I want to be kind to Sundowners when reviewing it because I think it’s trying to do something original, but I’m torn because at the moment I still don’t know what the hell is going on. A comic book about a superhero support group at first glance, Tim Seeley and Jim Terry seem intent on taking this book way beyond that into stranger worlds where H.P. Lovecraft and Grant Morrison hold séances. This issue picks up right after the previous one, and immediately it gets confusing. Last issue’s cliffhanger turns out to be nothing more than a trick of perception, or is it? That’s the main problem with Sundowners so far. It’s not apparent what our perspective on the story is. Because the cast is rife with characters that are mentally disturbed, there’s no clear idea about what is literally occurring in the comic’s reality, or even if characters are experiencing events in the same manner. I realize that’s possibly Seeley’s intention, but it definitely occurs to such a level as to diminish to the title’s enjoyment.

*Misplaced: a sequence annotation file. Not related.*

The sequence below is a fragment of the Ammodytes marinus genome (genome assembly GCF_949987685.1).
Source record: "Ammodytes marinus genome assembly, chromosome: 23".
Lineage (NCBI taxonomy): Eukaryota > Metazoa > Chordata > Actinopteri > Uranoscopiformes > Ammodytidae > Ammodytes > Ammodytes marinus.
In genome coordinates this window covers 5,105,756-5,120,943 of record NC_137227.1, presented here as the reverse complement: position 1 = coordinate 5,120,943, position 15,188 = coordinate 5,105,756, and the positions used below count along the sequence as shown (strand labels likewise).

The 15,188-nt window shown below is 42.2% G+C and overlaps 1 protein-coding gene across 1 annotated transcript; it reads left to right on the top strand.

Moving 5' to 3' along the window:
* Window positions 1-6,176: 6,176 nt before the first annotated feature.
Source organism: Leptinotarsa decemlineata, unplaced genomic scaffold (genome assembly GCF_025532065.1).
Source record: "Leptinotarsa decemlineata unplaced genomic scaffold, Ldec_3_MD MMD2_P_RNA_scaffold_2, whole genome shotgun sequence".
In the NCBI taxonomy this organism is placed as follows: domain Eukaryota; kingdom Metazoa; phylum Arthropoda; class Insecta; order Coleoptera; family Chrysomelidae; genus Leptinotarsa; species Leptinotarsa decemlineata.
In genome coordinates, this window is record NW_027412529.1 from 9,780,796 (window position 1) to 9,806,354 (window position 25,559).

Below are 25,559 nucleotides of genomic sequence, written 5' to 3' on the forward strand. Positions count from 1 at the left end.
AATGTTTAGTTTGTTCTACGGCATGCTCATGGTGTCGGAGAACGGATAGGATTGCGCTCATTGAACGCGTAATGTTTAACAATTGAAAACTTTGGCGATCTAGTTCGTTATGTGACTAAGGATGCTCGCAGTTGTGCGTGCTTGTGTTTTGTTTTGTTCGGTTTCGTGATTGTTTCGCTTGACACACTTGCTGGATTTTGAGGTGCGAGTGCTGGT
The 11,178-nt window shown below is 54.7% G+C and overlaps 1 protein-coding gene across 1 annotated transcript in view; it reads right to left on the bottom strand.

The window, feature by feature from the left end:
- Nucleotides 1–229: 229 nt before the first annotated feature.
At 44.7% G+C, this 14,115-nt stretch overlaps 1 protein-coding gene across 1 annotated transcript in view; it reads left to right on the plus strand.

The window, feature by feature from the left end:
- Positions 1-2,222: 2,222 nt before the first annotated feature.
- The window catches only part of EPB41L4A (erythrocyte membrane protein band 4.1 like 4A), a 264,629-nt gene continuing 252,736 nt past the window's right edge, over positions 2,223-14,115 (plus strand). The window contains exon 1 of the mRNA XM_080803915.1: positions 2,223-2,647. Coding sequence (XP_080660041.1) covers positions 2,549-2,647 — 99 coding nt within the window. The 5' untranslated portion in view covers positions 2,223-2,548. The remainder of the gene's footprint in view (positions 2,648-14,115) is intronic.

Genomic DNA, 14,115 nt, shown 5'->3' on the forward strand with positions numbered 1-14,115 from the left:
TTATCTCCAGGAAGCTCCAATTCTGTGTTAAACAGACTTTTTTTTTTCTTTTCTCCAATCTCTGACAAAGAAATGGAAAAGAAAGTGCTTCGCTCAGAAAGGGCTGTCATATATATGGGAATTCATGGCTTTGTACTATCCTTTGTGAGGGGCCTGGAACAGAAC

After the initial stunner, we’re introduced to Mr. Outsider, a member of the Sundowners support group who didn’t make it to last issue’s meeting. Posed as a Moon Knight-type figure, Mr. Outsider tasks Arcana, Crowlita and The Concerned Citizen with finding Dr. Shrejic, their sleazy support group leader, while he tracks down the elderly Karl and his kidnappers.
Once they do find him, Dr. Shrejic rejects their story and dismisses them, proving once again that he’s an entirely unlikable character who only hopes to use the group’s mental disorders to revive his failing career. The three Sundowners go their own ways, and nurse the trauma of the night by their own means. In this regard, Seeley succeeds at introducing new information about each character’s origins through dialogue with supporting characters that’s not only easy to understand, but provides added dimension to our leads. Meanwhile, Mr. Outsider uses his parkour skills to sneak into the church we got a glimpse at the beginning of last issue, ending the story with more questions for readers.
Sundowners may still turn things around as Seeley starts providing more about what’s going on in its world. However, I don’t think I possess the patience required to sit through another issue at the moment, especially since Jim Terry’s art fails to make an impression this issue with the exception of one great moment for Mr. Outsider. If you crave a convoluted mystery in small doses then this may be for you. For others like myself though, it may just end up being something I read in trade form at a bookstore someday.
Writer: Tim Seeley Artist: Jim Terry Publisher: Dark Horse Comics Price: $3.50 Release Date: 9/24/14 Format: Print/Digital